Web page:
The VA.gov team is collaboratively developing a threat model document that identifies general security threats, specific vulnerabilities, and mitigation strategies. This document in turn describes how to use the threat model during our development process.

This document was initially written by and for the Kudos team - until and unless this process is adopted across the board, follow your own team's guidance.

Overview

In order for the threat model to be useful, we need to integrate it into our development process. As we add new features and update existing features, we will use the existing threat model to consider whether we are introducing any vulnerabilities. We will also consider whether a given change to VA.gov suggests any new classes of threat that should be added to the model.

Threat modeling, and risk analysis in general, is not a programmatic process. It relies on the expertise of developers and other team members to judge when to assess threats, what threats are applicable, and what level of mitigation is practical. Having a documented threat model serves as a job aid to ensure that this assessment process is thorough.

Checkpoints

Both the threat model document and the VA.gov platform will evolve over time, so this analysis is not a one-time operation. We suggest the following checkpoints for reviewing the threat model against the VA.gov features that your team owns:

  • Adding a new feature By "new feature" we generally mean a top-level product feature like "secure messaging". The implementation of such a feature clearly qualifies for a review against the threat model.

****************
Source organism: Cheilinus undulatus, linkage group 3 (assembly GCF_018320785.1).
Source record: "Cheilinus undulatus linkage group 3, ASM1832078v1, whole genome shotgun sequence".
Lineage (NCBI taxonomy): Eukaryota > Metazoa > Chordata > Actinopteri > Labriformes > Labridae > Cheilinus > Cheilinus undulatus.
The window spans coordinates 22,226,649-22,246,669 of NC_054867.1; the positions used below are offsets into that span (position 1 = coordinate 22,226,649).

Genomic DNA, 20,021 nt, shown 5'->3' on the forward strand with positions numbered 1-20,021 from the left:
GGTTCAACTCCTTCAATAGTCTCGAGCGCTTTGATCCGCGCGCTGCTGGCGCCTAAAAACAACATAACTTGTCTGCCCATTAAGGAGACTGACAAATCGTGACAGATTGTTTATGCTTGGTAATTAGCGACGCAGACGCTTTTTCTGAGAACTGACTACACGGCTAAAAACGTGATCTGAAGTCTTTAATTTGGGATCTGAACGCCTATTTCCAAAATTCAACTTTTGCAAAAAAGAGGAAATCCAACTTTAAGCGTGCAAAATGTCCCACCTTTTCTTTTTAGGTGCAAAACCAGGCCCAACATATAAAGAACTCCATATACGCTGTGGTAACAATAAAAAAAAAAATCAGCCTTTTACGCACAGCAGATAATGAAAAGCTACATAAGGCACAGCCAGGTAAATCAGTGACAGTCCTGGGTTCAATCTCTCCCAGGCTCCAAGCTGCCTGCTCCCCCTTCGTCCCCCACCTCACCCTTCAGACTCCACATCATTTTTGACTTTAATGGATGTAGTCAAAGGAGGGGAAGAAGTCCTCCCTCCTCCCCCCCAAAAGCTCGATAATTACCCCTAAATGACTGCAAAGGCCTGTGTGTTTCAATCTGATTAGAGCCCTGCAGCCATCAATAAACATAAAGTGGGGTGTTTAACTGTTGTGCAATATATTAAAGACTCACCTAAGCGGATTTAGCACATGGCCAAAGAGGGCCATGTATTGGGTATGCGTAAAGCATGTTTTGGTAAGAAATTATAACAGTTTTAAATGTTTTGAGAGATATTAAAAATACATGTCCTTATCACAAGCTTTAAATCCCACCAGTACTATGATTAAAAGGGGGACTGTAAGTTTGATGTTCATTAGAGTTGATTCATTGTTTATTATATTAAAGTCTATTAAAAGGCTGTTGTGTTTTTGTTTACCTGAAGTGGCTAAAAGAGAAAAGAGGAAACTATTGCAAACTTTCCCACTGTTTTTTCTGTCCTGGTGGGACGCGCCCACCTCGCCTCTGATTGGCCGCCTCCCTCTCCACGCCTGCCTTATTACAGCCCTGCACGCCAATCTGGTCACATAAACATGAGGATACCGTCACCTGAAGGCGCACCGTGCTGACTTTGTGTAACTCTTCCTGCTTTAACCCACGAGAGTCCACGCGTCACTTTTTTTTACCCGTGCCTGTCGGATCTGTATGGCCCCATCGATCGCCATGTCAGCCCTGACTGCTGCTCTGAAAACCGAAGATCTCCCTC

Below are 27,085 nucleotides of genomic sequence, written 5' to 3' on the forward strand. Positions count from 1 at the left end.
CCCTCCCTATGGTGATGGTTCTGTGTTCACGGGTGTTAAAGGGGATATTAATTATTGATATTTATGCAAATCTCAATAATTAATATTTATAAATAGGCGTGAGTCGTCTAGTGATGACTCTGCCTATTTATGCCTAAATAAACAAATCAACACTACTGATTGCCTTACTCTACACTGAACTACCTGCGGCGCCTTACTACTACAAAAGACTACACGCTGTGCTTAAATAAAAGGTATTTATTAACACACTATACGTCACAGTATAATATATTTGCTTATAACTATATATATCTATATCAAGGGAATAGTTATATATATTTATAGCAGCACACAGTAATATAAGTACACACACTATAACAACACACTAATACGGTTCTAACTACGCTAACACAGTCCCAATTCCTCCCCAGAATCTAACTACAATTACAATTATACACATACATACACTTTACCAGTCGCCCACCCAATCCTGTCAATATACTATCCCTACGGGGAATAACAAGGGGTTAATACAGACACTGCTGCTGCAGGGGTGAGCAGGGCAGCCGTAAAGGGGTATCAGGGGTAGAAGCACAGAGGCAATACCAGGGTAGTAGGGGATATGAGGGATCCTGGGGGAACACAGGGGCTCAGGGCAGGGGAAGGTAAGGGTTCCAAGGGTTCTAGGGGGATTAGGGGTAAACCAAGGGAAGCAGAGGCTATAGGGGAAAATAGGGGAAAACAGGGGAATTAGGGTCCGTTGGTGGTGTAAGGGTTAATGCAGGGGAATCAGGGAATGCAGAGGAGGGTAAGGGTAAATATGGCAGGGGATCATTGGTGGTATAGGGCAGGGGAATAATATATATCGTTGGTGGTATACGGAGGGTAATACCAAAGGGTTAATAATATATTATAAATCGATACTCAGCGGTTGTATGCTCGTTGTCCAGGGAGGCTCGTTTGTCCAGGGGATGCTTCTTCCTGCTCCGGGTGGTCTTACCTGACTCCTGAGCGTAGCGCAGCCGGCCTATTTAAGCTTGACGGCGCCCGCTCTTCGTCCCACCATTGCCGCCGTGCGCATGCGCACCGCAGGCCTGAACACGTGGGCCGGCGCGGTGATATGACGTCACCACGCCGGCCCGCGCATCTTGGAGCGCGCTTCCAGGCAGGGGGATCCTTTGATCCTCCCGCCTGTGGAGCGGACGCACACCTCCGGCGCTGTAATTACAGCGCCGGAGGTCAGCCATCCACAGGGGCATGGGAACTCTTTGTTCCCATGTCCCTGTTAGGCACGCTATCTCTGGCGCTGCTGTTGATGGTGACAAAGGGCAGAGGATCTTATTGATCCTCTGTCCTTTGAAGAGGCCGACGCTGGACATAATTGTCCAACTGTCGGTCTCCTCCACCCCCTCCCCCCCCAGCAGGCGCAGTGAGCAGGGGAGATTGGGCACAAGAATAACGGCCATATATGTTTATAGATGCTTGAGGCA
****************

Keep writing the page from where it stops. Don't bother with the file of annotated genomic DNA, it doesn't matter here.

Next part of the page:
(Ideally this threat model analysis will be enforced as part of an overall feature readiness checklist -- approximately what is described in the launch guide -- which will also includes things like documenting new API interactions, documenting external service integrations, ensuring devops monitoring, etc.)

  • Significant change to an existing feature "Significant" is up to the judgement of the developer, but might include:

    • Significant refactoring of the code base.

    • Changes to how data flows through the product, for example addition of caching, addition of locally-stored data, etc.

    • Changes to how we interact with external services, e.g. if an external service changes their API interaction model.

  • Time-based As a backstop, the threat model should be reviewed against current product implementation at regular intervals. Initially we suggest doing so once a quarter. If the above checkpoints are followed then this time-based review will primarily be for assessing any new threats that have been identified by other teams/team members to see if they apply to your product(s).

A threat model assessment is not warranted on every pull request, but any time a team member reviewing a pull request feels like threats and vulnerabilities should be considered in the context of a given code change, they should feel free to put a hold on a merge pending a more thorough review, and refer to the threat model document as needed.